Italian Bishops Ease Restrictions for Mass Attendees, Give Guidance for Holy Week
ROME — As Italy ends its COVID-related state of emergency and eases health and vaccination restrictions, Italian bishops have also changed their own policies for liturgical celebrations.
Among other things, the new rules, issued on March 25 by the Italian Episcopal Conference (CEI) ahead of the end of Italy’s state of emergency on April 1, remove strict distancing requirements during Masses and appear to allow the faithful to receive Communion again with the tongue, although this is discouraged.
Across Italy in general, public safety and sanitation guidelines, which have tightened and loosened since the start of the pandemic two years ago, have finally eased more permanently, as around 90% of the country’s population has been fully vaccinated. .
Since April 1, the so-called “Super Green Pass” proving that vaccination plus two booster shots is no longer necessary for eating out in restaurants and bars, or for taking public transport, but proof of vaccination is always required for indoor events and activities. until April 30. From now on, people over 50 can also work without having to have the Super Green Pass.
The special FFP2 mask is still mandatory for public transport and other closed-door events, and vaccine requirements for healthcare and sanitation workers, as well as those working in education, are extended beyond April 30 deadline.
In the aftermath, the IEC, in its own new rules, announced that under Italy’s general rules, masks will still be required to attend indoor Mass until April 30, when the mandate general will be lifted.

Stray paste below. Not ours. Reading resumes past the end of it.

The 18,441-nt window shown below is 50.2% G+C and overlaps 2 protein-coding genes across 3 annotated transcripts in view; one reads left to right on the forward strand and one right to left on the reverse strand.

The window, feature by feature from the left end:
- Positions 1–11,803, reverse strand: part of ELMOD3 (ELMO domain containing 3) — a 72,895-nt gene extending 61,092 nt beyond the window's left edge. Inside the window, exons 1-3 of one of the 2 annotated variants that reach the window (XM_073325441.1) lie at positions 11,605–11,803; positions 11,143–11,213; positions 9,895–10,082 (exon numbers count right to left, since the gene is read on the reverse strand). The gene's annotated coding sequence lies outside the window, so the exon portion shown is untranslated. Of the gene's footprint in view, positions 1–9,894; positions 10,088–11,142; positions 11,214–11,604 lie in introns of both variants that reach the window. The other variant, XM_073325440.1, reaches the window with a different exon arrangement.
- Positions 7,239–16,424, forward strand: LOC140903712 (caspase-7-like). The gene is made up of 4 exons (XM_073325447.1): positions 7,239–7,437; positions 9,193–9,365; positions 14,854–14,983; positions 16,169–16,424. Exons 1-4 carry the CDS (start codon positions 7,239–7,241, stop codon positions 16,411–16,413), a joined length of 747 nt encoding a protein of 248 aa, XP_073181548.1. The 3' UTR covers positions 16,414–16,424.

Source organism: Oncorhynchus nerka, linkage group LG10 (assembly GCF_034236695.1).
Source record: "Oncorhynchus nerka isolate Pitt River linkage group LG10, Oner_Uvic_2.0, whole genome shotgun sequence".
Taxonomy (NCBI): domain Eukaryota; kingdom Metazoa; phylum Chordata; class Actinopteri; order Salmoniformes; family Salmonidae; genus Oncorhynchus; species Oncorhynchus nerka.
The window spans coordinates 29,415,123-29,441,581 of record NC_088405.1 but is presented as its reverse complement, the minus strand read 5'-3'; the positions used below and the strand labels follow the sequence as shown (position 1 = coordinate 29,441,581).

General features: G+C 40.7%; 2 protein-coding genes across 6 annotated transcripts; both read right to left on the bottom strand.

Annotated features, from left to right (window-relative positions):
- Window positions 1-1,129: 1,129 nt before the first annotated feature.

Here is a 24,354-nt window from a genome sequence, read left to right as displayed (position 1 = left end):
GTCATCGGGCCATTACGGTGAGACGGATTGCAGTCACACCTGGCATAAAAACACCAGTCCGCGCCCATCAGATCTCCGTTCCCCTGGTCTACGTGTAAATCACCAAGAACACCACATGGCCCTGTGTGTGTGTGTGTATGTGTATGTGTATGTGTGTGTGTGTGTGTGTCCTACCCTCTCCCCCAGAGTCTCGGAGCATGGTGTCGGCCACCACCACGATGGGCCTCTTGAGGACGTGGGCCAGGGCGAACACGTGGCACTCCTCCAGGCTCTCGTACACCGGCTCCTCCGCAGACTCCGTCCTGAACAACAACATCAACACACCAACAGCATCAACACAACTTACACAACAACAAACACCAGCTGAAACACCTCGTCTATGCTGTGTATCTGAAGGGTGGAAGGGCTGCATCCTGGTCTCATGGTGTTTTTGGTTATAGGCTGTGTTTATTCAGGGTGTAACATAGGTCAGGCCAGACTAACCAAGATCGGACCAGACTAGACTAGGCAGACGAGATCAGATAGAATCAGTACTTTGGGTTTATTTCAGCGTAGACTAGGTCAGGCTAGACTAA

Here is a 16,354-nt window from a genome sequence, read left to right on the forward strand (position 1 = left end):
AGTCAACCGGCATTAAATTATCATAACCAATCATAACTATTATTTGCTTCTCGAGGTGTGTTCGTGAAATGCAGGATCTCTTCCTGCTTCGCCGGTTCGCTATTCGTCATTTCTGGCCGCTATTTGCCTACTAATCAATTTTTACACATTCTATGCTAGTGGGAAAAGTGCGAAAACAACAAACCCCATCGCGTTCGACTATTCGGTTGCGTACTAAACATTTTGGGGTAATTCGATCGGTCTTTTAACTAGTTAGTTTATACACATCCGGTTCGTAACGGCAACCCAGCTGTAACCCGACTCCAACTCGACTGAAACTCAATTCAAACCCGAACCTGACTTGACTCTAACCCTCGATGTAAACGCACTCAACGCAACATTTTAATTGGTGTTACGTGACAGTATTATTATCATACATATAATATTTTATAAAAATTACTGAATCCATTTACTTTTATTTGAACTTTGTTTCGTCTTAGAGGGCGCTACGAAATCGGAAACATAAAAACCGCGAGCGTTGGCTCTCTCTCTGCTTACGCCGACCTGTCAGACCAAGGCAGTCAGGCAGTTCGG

Social distancing of at least 3 feet is no longer required inside churches, but worshipers are encouraged to avoid crowds at entrances or exits when entering or leaving liturgical celebrations.
Holy water fountains are still empty and Mass goers are still encouraged to use hand sanitiser when entering churches. Likewise, the peace sign is still hung in the form of a handshake or a kiss on the cheek, but a small gesture like a smile or a wave is encouraged.
Regarding communion, celebrants must continue to wear a mask and sanitize their hands before distributing the Eucharist. The new rules did not explicitly state that receiving Communion on the tongue was permitted, but said distribution should be done “preferably in the hand”, implying that the ban on receiving on the tongue has been lifted.
A spokesperson for the IEC did not immediately respond to Noderequest of clarification.
At least some doors and windows should be open during celebrations to allow fresh air circulation, and those with flu symptoms or who think they may have contracted COVID-19 are discouraged from attending mass.
Processions, a popular summer activity in many parishes, are now permitted again.
For Holy Week and Easter, the Italian bishops encouraged the faithful to attend services in person, rather than watching online, and offered specific guidelines in addition to the new rules.